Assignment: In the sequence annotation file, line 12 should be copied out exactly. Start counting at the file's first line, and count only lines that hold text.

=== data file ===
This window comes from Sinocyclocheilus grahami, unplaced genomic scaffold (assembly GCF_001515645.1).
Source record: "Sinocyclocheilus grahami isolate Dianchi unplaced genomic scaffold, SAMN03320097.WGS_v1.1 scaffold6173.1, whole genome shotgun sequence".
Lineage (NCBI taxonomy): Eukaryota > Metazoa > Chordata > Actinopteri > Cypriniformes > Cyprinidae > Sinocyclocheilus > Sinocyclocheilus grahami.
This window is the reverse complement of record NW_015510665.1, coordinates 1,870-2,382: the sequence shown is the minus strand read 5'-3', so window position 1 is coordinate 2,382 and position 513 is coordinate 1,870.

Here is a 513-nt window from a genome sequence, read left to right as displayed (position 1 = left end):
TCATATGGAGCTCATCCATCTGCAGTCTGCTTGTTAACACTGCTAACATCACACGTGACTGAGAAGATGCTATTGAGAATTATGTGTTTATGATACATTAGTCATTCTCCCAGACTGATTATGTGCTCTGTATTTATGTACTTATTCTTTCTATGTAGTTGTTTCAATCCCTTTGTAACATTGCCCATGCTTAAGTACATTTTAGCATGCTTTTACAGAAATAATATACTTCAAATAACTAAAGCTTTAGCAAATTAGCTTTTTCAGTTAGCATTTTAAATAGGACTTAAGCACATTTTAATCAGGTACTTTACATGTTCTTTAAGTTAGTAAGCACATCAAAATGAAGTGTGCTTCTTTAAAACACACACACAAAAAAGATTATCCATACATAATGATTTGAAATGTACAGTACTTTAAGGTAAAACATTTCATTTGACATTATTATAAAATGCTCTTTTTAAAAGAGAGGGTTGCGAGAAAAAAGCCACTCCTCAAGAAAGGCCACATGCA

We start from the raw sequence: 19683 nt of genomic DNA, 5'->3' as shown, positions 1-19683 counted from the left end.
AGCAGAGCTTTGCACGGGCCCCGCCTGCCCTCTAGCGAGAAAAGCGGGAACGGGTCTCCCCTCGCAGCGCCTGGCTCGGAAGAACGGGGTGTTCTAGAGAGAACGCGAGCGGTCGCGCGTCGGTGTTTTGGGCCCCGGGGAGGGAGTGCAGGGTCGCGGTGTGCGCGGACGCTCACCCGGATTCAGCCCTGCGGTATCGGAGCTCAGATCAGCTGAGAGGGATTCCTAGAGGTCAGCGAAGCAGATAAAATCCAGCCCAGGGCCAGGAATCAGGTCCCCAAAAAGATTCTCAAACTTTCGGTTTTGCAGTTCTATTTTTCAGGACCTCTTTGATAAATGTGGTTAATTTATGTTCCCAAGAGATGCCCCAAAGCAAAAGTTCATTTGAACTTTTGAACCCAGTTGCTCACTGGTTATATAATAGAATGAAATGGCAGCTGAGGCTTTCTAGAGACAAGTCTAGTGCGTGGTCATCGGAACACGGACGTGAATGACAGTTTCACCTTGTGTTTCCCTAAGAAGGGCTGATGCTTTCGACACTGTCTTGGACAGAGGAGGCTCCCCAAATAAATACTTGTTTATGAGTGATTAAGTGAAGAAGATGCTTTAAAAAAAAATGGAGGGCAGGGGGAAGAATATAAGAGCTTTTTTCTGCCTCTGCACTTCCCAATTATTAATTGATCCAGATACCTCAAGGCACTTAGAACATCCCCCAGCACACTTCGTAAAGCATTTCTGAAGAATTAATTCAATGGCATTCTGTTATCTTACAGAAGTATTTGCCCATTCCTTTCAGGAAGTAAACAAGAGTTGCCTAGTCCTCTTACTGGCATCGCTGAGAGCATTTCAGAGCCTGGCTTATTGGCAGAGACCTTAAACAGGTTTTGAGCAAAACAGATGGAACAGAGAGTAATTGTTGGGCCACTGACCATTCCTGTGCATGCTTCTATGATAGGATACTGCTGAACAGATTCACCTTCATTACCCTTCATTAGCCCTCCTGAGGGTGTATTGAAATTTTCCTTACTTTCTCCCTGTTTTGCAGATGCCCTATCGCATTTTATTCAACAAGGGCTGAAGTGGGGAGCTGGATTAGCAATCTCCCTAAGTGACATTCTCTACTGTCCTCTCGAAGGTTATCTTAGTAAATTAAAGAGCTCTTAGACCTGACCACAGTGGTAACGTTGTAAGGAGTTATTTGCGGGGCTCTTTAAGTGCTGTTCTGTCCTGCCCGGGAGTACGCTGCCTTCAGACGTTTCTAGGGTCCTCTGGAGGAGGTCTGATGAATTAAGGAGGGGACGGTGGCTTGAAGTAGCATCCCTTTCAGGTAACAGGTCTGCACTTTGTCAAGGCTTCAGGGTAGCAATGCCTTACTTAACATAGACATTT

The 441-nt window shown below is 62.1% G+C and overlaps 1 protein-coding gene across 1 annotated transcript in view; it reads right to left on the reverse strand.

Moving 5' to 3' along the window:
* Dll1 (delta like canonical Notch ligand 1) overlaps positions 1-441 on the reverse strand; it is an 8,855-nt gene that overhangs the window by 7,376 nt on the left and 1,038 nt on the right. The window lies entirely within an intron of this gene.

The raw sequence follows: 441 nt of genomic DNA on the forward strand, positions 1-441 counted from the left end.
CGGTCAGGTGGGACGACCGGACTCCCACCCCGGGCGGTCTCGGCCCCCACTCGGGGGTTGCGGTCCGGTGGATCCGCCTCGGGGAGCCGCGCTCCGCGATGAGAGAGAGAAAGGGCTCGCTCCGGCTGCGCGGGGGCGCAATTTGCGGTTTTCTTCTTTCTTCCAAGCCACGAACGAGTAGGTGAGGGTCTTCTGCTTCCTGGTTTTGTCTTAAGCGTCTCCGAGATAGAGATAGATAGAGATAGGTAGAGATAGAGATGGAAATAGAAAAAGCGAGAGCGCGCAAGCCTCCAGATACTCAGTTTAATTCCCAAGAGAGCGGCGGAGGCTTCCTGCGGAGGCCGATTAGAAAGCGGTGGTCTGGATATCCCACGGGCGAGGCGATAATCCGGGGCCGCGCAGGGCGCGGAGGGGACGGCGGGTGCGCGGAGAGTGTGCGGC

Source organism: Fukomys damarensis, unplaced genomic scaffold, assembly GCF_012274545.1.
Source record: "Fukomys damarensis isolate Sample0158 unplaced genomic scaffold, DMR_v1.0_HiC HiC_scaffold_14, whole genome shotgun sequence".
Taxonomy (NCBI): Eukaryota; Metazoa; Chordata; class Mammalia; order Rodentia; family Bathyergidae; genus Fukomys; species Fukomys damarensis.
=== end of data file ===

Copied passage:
The raw sequence follows: 441 nt of genomic DNA on the forward strand, positions 1-441 counted from the left end.